The leaders of the major Christian sects in Jerusalem closed the Church of the Holy Sepulchre, built on the traditional site of Jesus' crucifixion and resurrection, for several hours on Sunday to protest an Israeli plan to tax their properties.
The Christian leaders responsible for the site issued a joint statement bemoaning what they called a "systematic campaign of abuse" against them, comparing it to anti-Jewish laws issued in Nazi Germany.
The Christians are angry about the Jerusalem municipality plans to tax their various assets around the city and a potential parliament bill to expropriate land sold by the Greek Orthodox and Roman Catholic churches. The churches, which are major landowners in the holy city, say it violates a long standing status quo.
The Greek Orthodox, Roman Catholic and the Armenian Apostolic leaders said the moves seemed like an attempt to "weaken the Christian presence in Jerusalem."
The Church of the Holy Sepulchre is a major place of worship in Jerusalem's Old City. Christians revere it as the site where Jesus was crucified and where his tomb is located, and its closing is highly unusual.
The Jerusalem municipality said it would continue to care for the needs of Jerusalem's Christians and maintain their full freedom of worship. It said the church, just like other sacred sites in the city, is exempt from municipal property taxes and that will not change.
"However, hotels, halls and businesses cannot be exempt from municipal taxes simply because they are owned by the churches. These are not houses of worship," it said in a statement. "We will no longer require Jerusalem's residents to bear the burden of these huge sums."
Jerusalem Mayor Nir Barkat said on Twitter it was illogical to expect that church-owned commercial property, including hotels and retail businesses, would continue to enjoy tax-exempt status.
"Let me make it clear: we are not talking about houses of worship, which will still be exempt from property tax, according to law," he wrote.
Jerusalem is one of the country's poorest cities, and the tax revenue from the properties is estimated to be tens of millions of dollars.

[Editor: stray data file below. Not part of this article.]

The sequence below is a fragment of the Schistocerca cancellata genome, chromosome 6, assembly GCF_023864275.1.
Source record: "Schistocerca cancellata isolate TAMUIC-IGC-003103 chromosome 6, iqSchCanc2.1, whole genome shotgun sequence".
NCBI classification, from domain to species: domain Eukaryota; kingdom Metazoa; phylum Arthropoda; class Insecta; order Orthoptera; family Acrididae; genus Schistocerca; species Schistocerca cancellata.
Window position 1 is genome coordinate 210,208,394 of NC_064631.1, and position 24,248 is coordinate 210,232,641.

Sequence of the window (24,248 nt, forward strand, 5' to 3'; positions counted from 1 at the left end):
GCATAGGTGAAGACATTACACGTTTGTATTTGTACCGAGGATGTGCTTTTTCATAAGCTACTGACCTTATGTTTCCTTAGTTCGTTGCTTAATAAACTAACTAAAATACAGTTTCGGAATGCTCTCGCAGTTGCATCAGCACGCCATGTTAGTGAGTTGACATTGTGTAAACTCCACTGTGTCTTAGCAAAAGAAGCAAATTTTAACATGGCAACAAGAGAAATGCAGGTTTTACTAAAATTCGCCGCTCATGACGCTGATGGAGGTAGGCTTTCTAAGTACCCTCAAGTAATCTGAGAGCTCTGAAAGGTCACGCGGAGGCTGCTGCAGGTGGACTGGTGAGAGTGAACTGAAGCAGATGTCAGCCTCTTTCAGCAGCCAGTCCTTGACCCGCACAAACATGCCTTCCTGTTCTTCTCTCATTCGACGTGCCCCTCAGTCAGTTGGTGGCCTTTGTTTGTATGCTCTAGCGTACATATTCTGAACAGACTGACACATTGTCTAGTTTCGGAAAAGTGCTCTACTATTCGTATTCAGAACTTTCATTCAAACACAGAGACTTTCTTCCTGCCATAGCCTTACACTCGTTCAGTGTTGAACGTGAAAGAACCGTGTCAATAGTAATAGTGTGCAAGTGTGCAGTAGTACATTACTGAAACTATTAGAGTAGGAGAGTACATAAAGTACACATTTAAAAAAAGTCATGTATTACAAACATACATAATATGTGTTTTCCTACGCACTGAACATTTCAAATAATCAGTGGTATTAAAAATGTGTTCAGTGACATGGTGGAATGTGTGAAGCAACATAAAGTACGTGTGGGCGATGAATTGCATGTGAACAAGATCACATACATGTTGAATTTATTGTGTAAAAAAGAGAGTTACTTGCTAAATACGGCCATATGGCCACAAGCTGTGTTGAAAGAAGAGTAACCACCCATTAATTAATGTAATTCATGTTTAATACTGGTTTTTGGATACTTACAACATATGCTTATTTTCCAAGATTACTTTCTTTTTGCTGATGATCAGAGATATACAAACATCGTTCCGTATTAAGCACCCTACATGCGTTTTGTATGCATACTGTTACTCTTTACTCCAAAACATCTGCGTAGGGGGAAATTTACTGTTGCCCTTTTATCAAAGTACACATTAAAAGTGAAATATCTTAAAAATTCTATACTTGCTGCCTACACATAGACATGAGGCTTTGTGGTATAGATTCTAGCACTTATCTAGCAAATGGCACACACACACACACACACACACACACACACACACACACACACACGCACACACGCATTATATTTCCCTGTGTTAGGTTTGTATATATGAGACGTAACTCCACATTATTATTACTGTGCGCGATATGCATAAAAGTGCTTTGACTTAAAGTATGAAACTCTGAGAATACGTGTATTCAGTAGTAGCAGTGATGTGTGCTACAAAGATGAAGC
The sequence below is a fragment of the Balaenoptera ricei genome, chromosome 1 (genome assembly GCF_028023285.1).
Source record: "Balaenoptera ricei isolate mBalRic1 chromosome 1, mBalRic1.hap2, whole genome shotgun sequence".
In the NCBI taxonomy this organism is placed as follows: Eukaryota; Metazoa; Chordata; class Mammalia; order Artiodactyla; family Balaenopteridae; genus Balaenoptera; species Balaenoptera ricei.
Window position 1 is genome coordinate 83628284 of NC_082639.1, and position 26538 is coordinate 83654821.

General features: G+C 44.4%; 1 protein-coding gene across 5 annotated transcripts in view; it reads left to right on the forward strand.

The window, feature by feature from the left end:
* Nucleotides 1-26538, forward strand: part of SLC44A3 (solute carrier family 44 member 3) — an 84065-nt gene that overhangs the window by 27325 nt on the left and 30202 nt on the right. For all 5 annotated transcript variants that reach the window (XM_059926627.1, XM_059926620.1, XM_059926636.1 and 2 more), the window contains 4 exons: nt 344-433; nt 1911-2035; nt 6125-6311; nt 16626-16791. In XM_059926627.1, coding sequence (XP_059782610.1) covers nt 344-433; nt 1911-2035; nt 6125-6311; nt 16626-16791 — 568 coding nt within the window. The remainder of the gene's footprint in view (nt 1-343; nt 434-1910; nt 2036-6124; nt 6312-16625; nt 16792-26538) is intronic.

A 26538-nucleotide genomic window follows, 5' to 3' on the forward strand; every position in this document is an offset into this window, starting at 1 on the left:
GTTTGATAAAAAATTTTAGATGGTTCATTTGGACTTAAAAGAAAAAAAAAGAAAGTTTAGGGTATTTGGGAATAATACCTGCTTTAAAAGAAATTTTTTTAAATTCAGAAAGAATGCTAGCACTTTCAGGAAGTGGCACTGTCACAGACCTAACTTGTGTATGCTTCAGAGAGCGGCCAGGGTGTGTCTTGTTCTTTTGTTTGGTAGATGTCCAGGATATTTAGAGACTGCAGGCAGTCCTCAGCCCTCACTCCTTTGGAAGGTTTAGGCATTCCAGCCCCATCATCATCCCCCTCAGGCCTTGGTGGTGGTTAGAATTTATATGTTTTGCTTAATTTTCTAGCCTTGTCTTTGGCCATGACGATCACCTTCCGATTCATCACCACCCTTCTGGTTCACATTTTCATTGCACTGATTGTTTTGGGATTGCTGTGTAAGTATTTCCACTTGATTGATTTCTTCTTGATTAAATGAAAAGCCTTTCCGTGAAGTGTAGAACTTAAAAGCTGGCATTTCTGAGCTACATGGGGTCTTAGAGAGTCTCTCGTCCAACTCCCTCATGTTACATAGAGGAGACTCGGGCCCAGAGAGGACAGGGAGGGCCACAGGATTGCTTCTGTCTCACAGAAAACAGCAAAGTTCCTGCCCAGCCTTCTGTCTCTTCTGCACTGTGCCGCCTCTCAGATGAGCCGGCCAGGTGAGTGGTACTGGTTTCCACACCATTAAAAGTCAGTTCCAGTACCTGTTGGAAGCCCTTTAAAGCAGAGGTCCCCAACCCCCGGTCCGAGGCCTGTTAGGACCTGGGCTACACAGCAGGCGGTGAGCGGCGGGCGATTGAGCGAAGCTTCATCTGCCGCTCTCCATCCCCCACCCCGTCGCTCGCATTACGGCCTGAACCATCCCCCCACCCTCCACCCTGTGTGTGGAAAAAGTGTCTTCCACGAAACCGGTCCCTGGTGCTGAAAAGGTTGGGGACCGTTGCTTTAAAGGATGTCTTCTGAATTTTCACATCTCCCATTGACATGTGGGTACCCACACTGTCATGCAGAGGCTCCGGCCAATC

Separately on Sunday, parliament is pursuing a bill that will appropriate lands in Israel sold by churches to anonymous buyers since 2010. The bill's sponsor said these questionable sales have plunged thousands of Jerusalem residents into uncertainty over their living conditions.
The churches, major landowners in the city, say such a law would make it harder for them to find buyers for their land.
"This abhorrent bill ... if approved, would make the expropriation of the lands of churches possible," said the statement by Theophilos III, the Patriarch of Jerusalem, Francesco Patton, the Custos of the Holy Land, and Nourhan Manougian, the Armenian Patriarch of Jerusalem.
"This reminds us all of laws of a similar nature which were enacted against the Jews during dark periods in Europe," the church leaders said.
There are between 10,000 to 12,000 Christians living in East Jerusalem, out of 300,000-strong Palestinian population in the city.
East Jerusalem has drawn world attention since U.S. President Donald Trump on Dec. 6 officially recognized the holy city as the capital of Israel, triggering world outcry and protests across the Palestinian territories.
Jerusalem remains at the heart of the decades-long Palestinian-Israeli conflict, with Palestinians hoping that East Jerusalem -- now occupied by Israel -- might eventually serve as capital of an independent Palestinian state.
Israel occupied the West Bank, including East Jerusalem, during the 1967 Middle East war.
In a move never recognized by the international community, Israel annexed the entire city in 1980 claiming it as its "eternal and undivided" capital.